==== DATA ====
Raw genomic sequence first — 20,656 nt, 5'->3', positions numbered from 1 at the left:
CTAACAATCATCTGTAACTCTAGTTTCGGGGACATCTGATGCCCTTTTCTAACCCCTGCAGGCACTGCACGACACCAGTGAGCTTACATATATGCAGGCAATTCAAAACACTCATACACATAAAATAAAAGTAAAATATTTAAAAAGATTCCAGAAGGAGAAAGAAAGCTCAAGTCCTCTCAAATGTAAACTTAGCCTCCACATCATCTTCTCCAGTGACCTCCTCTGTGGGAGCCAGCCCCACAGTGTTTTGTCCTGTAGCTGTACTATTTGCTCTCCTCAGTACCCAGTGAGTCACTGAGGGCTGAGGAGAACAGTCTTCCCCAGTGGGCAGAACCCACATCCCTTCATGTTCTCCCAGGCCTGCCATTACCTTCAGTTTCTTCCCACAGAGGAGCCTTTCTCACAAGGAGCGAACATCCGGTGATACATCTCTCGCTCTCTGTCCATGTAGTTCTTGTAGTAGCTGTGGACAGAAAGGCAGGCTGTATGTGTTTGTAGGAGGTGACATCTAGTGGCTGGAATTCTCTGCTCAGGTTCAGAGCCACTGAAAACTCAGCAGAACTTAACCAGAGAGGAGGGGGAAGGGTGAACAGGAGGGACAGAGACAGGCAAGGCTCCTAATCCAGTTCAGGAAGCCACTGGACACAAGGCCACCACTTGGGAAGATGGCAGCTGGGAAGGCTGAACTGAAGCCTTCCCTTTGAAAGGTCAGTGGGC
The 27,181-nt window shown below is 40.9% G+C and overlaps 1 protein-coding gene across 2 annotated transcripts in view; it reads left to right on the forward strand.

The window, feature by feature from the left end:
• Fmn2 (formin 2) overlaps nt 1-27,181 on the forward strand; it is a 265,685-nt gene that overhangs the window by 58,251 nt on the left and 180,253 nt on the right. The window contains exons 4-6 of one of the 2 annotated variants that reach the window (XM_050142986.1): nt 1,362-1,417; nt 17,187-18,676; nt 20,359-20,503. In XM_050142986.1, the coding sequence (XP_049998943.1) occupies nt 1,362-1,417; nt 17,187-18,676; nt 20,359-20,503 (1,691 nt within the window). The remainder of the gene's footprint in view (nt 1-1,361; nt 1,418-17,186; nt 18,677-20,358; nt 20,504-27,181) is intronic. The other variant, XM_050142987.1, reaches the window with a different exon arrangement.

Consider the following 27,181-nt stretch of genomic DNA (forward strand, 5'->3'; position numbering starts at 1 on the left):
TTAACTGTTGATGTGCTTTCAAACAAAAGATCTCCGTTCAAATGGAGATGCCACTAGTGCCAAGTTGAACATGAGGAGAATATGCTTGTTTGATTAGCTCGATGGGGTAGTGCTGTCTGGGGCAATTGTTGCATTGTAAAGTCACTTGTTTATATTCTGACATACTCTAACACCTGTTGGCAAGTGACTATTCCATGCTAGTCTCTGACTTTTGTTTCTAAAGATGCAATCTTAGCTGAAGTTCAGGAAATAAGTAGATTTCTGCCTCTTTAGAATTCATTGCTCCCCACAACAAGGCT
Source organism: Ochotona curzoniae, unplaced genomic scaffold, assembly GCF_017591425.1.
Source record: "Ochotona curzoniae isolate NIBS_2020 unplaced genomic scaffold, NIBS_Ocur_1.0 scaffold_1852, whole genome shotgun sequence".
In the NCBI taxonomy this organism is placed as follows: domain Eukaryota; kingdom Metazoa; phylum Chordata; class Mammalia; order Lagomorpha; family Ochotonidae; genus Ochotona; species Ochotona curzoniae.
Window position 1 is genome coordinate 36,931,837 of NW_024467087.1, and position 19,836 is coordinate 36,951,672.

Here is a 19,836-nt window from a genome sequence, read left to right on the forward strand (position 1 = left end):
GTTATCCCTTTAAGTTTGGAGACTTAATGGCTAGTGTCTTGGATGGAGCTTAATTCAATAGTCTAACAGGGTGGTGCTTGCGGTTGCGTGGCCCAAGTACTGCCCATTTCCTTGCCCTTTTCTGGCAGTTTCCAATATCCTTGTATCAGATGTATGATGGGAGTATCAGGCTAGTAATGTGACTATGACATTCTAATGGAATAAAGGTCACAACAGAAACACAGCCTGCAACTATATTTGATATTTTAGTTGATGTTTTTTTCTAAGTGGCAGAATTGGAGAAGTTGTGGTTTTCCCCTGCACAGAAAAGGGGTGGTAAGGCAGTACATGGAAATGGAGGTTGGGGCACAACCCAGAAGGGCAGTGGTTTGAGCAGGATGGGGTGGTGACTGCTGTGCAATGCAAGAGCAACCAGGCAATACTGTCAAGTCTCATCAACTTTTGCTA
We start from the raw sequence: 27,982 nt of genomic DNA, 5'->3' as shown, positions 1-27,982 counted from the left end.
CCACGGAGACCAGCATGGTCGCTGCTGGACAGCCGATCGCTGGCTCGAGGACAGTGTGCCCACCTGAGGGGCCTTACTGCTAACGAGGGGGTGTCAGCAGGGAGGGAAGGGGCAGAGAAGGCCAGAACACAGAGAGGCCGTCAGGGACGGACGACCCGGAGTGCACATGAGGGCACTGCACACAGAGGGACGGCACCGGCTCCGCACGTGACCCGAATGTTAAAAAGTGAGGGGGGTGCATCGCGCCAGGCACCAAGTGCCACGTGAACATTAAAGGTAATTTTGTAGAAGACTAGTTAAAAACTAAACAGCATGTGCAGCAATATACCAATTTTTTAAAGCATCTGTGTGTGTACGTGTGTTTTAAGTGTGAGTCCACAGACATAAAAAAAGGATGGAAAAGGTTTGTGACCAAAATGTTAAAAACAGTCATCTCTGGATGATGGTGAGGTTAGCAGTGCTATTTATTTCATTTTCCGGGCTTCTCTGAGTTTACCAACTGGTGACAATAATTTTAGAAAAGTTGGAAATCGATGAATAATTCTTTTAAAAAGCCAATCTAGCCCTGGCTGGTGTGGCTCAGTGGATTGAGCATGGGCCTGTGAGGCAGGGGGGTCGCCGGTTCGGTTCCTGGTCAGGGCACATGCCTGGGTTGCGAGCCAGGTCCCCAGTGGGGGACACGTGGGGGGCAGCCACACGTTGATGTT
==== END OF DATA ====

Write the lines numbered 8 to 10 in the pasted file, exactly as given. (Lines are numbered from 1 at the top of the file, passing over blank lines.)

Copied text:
Source organism: Ochotona curzoniae, unplaced genomic scaffold, assembly GCF_017591425.1.
Source record: "Ochotona curzoniae isolate NIBS_2020 unplaced genomic scaffold, NIBS_Ocur_1.0 scaffold_1852, whole genome shotgun sequence".
In the NCBI taxonomy this organism is placed as follows: domain Eukaryota; kingdom Metazoa; phylum Chordata; class Mammalia; order Lagomorpha; family Ochotonidae; genus Ochotona; species Ochotona curzoniae.